UK Climate Instruments Take A Ride On NASA’s Global Hawk

Leicester plays lead role in science research. Two cutting-edge science instruments developed by UK researchers took to the skies aboard NASA’s Global Hawk research aircraft for the first time in March

The two instruments are the first from the UK to take advantage of the Global Hawk’s capabilities. They were developed as part of a four-year collaboration between the Natural environment Research Council’s (NeRC) Co-ordinated Airborne Studies in the Tropics (CAST) project and NASA’s Airborne Tropical Tropopause experiment (ATTReX).

The uninhabited aircraft, based at NASA’s Armstrong Flight Research Centre, California, can fly at twice the height of Mt. everest and double the altitude of a commercial jet for more than a day at a time, travelling the equivalent of half of earth’s circumference in a single flight in an atmosphere where the air pressure is less than a tenth of that at sea level.

UK Climate Instruments Take A Ride On NASA’s Global Hawk
The aircraft is flying above the equatorial regions of the pacific Ocean at an altitude of 20km, where the lowest layer of the atmosphere, the troposphere, meets the stratosphere above. Scientists believe this area, known as the tropopause, plays a critical role in earth’s climate.

The first of the instruments, GHOST (Greenhouse Observations of the Stratosphere and Troposphere), was developed by the Science and Technology Facilities Council’s UK Astronomy Technology Centre in edinburgh, in a joint effort with the Universities of edinburgh and Leicester.

dr Hartmut Boesch, the science lead at the University of Leicester, said: “The Global Hawk is an ideal vehicle for our GHOST instrument and thanks to its long duration, we can obtain an unique dataset of atmospheric greenhouse gases that will help us to better understand the drivers for the variability of these key gases.”

Sitting in the belly of the Global Hawk, GHOST behaves like a sub-orbital satellite instrument, measuring greenhouse gases such as carbon dioxide and methane across large regions but in fine detail. This will allow scientists to produce precise maps of where greenhouse gases are being released and taken up at the earth’s surface – vital information for international climate negotiations.

The second instrument, AIITS (the Aerosol Ice Interface Transition Spectrometer), measures particles like dust, water droplets, and ice crystals. The transport of particles and pollutants between the troposphere and stratosphere plays a crucial role in the climate system and the health of the ozone layer. AIITS was jointly developed by the universities of Hertfordshire and Manchester.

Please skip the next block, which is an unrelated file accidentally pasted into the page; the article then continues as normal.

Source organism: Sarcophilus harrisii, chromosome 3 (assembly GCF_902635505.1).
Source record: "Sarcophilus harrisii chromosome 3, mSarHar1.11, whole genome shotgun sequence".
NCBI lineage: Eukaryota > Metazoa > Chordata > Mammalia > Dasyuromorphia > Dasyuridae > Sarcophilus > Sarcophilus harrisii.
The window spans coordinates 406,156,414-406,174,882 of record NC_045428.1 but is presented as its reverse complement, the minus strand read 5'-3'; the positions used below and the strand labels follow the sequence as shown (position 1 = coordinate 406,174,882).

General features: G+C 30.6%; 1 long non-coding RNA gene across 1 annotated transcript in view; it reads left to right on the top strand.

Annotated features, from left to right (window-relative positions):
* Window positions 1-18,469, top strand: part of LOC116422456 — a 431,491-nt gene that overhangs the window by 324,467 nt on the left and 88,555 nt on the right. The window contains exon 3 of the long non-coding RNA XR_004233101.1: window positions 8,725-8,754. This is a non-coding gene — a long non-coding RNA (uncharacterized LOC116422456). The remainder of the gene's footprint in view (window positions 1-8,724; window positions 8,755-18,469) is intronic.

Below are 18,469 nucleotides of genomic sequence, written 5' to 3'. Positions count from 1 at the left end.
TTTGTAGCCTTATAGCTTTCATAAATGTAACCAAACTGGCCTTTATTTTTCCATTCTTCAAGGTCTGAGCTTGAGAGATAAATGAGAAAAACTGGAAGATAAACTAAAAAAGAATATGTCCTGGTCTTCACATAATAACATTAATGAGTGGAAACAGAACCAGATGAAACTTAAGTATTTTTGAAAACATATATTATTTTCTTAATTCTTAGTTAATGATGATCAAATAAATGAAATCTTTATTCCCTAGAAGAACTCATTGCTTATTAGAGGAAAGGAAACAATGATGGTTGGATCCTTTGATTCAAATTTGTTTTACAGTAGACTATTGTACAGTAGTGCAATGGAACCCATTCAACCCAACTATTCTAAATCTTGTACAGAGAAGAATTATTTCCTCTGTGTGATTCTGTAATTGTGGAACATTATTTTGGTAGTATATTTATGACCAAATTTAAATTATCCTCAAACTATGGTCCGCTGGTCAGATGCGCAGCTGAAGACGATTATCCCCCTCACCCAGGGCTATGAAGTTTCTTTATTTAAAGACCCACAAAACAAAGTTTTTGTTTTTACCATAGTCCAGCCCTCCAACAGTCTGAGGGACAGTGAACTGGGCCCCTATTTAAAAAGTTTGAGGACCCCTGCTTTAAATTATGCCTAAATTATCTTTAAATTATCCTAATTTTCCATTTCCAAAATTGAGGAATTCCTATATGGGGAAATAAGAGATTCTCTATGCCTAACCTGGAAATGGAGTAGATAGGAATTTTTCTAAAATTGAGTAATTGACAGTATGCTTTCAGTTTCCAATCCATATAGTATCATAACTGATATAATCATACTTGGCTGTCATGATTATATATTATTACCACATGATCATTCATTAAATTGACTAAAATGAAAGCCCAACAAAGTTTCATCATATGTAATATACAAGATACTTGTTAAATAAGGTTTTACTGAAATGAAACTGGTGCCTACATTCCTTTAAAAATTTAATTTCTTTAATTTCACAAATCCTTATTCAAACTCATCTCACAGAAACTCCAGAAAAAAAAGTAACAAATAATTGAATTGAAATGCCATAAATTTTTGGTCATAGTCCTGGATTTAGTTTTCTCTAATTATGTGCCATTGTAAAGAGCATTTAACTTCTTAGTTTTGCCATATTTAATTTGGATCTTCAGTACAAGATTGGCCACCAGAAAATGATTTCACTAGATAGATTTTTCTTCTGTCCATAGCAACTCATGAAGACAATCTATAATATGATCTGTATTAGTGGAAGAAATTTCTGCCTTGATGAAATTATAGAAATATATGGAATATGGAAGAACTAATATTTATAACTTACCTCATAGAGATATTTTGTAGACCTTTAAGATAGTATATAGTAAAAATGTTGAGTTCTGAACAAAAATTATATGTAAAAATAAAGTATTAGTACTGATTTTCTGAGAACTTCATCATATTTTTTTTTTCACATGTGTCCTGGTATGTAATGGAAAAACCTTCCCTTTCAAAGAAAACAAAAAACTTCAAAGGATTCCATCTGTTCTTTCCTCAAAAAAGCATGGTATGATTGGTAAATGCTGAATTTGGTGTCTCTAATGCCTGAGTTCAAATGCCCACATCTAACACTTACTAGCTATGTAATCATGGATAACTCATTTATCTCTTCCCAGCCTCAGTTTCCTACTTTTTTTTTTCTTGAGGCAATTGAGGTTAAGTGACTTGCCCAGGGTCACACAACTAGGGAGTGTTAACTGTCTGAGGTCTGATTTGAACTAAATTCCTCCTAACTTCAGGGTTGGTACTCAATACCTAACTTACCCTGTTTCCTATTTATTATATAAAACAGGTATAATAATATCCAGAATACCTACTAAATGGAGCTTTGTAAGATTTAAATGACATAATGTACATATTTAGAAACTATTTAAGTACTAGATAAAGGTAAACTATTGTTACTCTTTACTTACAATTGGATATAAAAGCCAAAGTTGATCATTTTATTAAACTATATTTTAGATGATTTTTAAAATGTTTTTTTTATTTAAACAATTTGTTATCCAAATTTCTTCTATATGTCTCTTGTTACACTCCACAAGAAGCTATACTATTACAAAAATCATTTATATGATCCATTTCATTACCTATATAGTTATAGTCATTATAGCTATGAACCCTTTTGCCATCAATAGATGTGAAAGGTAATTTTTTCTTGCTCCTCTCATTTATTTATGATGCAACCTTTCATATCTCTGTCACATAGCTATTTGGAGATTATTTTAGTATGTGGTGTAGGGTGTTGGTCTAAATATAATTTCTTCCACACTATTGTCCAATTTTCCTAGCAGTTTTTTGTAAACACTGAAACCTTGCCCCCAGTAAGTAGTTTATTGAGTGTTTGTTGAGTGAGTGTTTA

The two UK pieces of kit are joined on board by instruments from the ATTReX project. These focus on the transport of water vapour and other trace gases into the stratosphere. Studies show that even slight changes in the amount of water vapour in the stratosphere can warm temperatures by absorbing heat rising from the surface.

dr Neil Harris at the University of Cambridge, science lead for the NeRC CAST project, said:

“These are important issues for climate science. The chance to fly two new UK instruments on the Global Hawk is very exciting. We are flying at temperatures below -80C in the equatorial east pacific to investigate how thin cirrus clouds form. We then track back below the new NASA OCO-2 satellite to provide more detailed measurements where the satellite measures.”

Andy Vick, Innovations Manager at STFC’s UKATC facility and the lead investigator for the GHOST project celebrated the successful first flight of GHOST and said:

“These incredibly sensitive instruments, that were originally developed to meet major astronomical challenges by dealing with very low levels of light, are now being used to instead accurately measure the incredibly tiny fluctuations in the levels of greenhouse gases. This new information will allow us to better understand these changes and the data collected will be used to evaluate and improve global models used to predict future climate change.”

Article Courtesy of: University of Leicester

Image: NASA Global Hawk (photo - James Ross NASA)